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Protecting Human Capital with Economic Leverage

Covering Breadwinners, Rain Makers, Domestic and Business Administrators from the Unthinkable

Mesa 9/20/2017 11:00 AM GMT (WooEB)

What is your economic earning power and how important is that to your family, business associates and the charities you contribute to? Life insurance should cover your human ability to earn money for those who depend on you. 

Life insurance is generally calculated on debt, future obligations and dependent charities, but rarely is the notion of calculating and replacing human capital for a breadwinner or key employee. The average person in our western democracies can work between 35 and 40 years. What does a person earn during their working lifetime? What is their earning power worth? What is the value of their human capital? How can you replace income generated from a family member, business associate or a contributor from a charity?

Consider economist Tom Hegna’s explanation of lifetime earnings and human capital. “Let me explain… When you begin your career, you have a greater proportion of wealth in human capital because you have many more years to earn compared to the time you’ve spent acquiring financial capital. As you progress through your career, the numbers change and your financial capital outweighs your human capital because you’ve been accumulating financial capital over the years, and you will have fewer prime earning years.”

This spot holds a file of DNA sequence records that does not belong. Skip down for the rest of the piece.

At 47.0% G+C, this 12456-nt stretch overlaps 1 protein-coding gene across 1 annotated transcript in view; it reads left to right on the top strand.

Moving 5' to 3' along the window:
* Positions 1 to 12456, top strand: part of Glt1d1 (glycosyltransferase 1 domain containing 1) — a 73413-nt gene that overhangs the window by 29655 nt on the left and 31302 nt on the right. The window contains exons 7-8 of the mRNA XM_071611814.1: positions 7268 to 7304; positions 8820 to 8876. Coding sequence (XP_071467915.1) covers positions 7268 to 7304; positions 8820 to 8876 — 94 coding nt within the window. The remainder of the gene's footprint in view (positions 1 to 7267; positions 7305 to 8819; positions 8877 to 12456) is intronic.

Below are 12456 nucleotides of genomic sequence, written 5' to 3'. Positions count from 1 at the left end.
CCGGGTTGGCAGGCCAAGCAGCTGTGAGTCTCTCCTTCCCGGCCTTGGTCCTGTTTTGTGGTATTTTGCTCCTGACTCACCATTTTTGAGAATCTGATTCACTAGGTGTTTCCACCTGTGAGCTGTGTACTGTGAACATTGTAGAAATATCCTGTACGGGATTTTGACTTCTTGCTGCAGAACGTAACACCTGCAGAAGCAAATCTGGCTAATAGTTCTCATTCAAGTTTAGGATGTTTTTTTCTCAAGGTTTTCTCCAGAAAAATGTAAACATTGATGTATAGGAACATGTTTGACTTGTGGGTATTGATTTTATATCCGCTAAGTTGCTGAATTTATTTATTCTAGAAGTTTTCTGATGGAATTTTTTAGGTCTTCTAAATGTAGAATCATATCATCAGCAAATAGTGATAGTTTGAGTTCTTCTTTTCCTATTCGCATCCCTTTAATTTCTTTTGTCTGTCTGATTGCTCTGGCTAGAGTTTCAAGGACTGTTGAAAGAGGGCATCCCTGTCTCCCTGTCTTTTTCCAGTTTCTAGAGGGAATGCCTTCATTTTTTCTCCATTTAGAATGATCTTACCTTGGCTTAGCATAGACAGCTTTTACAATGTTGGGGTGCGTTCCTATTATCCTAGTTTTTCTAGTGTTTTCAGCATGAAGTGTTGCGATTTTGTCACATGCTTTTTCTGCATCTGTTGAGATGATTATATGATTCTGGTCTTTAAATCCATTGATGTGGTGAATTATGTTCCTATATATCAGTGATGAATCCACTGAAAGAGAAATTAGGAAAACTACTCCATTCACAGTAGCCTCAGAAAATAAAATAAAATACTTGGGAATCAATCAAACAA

There are calculators that can generate a rough estimate of your human capital. It’s not a quantitative assessment, just a good place to start. But a good example of lifetime earnings can be found in your Social Security report or better still in your older relatives report, which can give you a view into the future. 

As Tom Hegna is fond of saying, “For many, human capital just may be your single greatest asset. This must be added to your financial capital, which is made up of tradable financial assets like stocks and bonds. So looking beyond the traditional concept of wealth, an investor’s true total economic wealth consists of two components. If your definition of wealth is only the sum of your financial capital (stocks, bonds, etc.), then you’re only seeing half the equation. A realistic concept of wealth should consist of both components. The first is made up of financial assets such as stocks and bonds; the second is comprised of human capital.

steve@lifesizesolutions.com
steve@lifesizesolutions.com

 

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